In the fall of 2019, 1,003,524 American high school boys played 11-man tackle football, according to the National Federation of State High School Associations, or NFHS.
That made 2019 the 21st straight year in which at least 1 million American high school boys played football.
No other sport comes close.
According to annual surveys conducted by the NFHS, at least 1 million high school boys have played football in every season from 1999 through 2019.
From the 1988-89 school year through the 1998-99 school year, the number of high school boys playing 11-man tackle football ranged from a low of 886,940 in the fall of 1992 to a high of 983,625 in 1998.
Then, in the fall of 1999, the number climbed above a million to 1,002,734. In 2008, it hit a high of 1,112,303.
In no year from 1999 to 2019 did the number of high school boys playing football drop below a million.
It is indisputable: Football is America's game.
In the 2018-2019 school year, which is the last year for which full high-school sports participation data is available, 1,006,013 high school boys played football, according to NFHS. The second most popular sport for boys that year was outdoor track and field. It had 605,354 male participants.
The rest of the top 10 male high school sports included basketball (540,769 participants); baseball (482,740); soccer (459,077); cross country (269,295); wrestling (247,441); tennis (159,314); golf (143,200); and swimming and diving (136,638).
No male high school sport — except football — came close to attracting 1 million participants.
In fact, when the total number of both high school boys and girls participating in a sport are counted together, only one sport — outdoor track and field — had more participants than the number of boys alone playing high school football.
In the 2018-2019 school year, the 605,354 boys and 488,267 girls participating in outdoor track and field equaled a total of 1,093,621 participants. That edged out the 1,006,013 high school boys who played football that year.
But the 1,006,013 boys playing high school football in 2018-2019 beat out the combined 939,836 boys and girls who played basketball and the 853,182 boys and girls who played soccer.
Football was the most popular participation sport for high school boys in all regions of the country — including 43 of the 50 states and the District of Columbia.
(The seven states where football was not the top boys sport in 2018-2019 were: Alaska, Maine, Montana, Nebraska, North Dakota, South Dakota and Vermont. In Nebraska, the 8,579 boys who played football were edged out by the 8,767 who played outdoor track and field.)
In the 2018-2019 school year, football was the most popular boys sport in Massachusetts, where 18,019 boys played. In that state, outdoor track and field was the second most popular boys sport, with 14,751participating.
Football was the most popular boys sport in Connecticut, where 9,017 boys played on their high school teams. In that state also, outdoor track and field was the second most popular, with 7,749 boys participating.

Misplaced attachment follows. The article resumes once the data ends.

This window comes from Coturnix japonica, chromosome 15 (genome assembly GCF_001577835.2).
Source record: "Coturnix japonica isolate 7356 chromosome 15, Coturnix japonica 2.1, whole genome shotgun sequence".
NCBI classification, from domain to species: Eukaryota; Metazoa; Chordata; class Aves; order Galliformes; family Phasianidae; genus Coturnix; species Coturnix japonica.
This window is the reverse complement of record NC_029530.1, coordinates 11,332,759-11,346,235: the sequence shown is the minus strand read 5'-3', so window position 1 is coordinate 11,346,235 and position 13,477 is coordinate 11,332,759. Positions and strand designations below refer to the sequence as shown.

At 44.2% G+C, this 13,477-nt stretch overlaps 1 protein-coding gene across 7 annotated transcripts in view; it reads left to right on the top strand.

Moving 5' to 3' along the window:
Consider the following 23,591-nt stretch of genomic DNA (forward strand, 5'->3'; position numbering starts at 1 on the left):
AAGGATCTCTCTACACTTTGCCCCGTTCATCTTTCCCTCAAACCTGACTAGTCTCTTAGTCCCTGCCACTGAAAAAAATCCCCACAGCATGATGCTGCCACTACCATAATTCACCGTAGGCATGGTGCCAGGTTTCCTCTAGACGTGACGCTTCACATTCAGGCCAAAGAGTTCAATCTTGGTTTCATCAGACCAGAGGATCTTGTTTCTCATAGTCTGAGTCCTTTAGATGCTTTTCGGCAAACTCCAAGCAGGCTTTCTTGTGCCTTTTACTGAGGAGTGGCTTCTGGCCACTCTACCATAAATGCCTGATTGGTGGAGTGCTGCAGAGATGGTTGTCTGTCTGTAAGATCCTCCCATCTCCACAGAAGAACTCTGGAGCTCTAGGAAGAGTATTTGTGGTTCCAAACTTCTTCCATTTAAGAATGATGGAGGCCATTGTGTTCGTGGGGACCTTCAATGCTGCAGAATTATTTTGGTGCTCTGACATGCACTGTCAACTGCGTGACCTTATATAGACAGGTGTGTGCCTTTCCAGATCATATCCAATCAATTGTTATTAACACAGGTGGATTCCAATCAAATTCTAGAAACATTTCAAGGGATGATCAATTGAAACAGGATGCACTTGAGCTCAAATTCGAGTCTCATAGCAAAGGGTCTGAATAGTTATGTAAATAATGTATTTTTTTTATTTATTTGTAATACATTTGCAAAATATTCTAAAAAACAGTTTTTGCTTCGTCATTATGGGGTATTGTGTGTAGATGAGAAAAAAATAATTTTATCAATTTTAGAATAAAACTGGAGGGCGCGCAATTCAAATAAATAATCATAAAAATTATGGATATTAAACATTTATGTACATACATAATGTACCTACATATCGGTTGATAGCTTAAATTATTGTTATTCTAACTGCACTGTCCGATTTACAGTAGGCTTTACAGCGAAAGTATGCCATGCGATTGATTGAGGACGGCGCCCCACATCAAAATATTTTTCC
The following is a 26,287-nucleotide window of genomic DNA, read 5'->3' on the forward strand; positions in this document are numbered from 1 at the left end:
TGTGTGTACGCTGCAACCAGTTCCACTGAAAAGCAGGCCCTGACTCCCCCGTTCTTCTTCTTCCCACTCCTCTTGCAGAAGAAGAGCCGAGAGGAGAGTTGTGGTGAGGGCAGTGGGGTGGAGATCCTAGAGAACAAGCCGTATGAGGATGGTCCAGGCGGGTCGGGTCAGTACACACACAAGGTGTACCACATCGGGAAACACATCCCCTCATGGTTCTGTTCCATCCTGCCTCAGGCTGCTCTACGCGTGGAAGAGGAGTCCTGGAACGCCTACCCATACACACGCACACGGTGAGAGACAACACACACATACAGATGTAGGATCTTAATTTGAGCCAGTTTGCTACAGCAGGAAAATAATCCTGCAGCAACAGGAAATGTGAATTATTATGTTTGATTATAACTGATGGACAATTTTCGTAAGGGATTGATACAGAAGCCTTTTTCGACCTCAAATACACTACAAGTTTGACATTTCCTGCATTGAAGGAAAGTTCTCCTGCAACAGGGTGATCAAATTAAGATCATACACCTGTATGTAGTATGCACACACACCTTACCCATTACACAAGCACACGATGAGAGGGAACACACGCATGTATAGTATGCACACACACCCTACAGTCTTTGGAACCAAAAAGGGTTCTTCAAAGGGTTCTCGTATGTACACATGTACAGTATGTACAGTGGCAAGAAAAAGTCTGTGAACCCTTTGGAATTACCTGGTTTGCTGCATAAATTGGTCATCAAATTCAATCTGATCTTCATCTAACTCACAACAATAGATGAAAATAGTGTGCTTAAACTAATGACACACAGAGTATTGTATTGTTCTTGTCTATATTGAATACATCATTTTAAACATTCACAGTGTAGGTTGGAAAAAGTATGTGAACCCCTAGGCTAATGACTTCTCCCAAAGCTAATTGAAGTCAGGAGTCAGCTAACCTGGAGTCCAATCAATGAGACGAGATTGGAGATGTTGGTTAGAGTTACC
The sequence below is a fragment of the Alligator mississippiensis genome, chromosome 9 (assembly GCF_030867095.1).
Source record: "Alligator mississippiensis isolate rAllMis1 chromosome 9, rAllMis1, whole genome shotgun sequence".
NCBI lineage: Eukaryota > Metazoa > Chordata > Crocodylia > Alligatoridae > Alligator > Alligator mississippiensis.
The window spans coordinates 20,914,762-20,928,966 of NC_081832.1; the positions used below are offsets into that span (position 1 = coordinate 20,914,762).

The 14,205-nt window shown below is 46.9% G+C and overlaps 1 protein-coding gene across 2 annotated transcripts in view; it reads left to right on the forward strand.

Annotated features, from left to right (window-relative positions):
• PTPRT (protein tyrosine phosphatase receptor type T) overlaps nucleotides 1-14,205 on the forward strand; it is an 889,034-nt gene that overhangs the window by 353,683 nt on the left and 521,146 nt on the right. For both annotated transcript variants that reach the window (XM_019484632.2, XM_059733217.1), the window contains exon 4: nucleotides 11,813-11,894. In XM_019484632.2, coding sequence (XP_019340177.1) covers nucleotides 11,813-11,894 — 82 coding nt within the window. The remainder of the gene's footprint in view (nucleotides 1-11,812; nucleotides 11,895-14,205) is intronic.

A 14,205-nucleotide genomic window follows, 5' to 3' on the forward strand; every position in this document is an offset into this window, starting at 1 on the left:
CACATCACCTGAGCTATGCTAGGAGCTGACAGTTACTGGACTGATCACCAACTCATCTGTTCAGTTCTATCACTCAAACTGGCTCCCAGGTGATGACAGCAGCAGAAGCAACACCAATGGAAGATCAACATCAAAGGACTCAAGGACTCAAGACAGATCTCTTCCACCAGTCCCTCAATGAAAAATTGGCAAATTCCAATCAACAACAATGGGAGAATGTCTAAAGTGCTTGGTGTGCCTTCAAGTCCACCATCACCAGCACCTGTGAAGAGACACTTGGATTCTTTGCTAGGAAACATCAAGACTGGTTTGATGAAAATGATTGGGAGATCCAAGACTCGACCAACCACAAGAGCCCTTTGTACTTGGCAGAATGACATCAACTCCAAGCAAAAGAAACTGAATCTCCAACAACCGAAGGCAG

Football was the most popular sport in Illinois, where 38,366 boys played on their high school teams. In that state, as in Massachusetts and Connecticut, outdoor track and field was the second most popular sport, with 24,047 boys participating.
Football was the most popular sport in Florida, where 40,361 boys played for their high school teams. In that state, basketball was the second most popular sport, with 21,652 boys participating.
Football was also the most popular sport in California, where 91,305 boys played for their high school teams. As in Massachusetts and Connecticut, outdoor track and field was the second most popular, with 55,335 boys participating.
Texas led the nation with 165,641 boys playing football in the 2018-2019 school year. The second most popular sport for high school boys in that state was also outdoor track and field, which had 74,522 participants.
When it published the number of boys who played high school football in the fall of 2019 last week, the NFHS noted that the latest number indicated a shifting trend — in favor of football.
"After annual declines of 23,311, 20,540 and 30,829 the past three years, participation by boys in high school 11-player football in 2019 dropped by only 2,489 — from 1,006,013 to 1,003,524," wrote Dr. Karissa Niehoff of the NFHS.
"These numbers suggest to us that parents are appreciative of the risk minimization efforts that have been put in place," wrote Niehoff. "Every state has enacted rules that limit the amount of contact before the season and during practice, and every state has established concussion protocols and laws.
"Participation in 11-player football reached an all-time high of 1,112,303 in 2008-09, and except for 2013-14, has declined every year since; however, this year's decline is the smallest in 10 years," Niehoff wrote.
"The continued enthusiasm for football has been evident this fall — even amid the COVID-19 pandemic," she said. "State associations have worked with government, education and health leaders to do everything possible to offer the sport at some time during the 2020-21 season."
This fall, according to the NFHS, 34 states are playing high school football.
The COVID-19 virus may have turned 2020 into one of the strangest years in the recent history of our country. But it did not kill the sport that has done more than any other to define the high school experience of this nation's young men.
Terence P. Jeffrey is the editor in chief of CNSnews.com. To find out more about him, visit the Creators Syndicate web page at www.creators.com.
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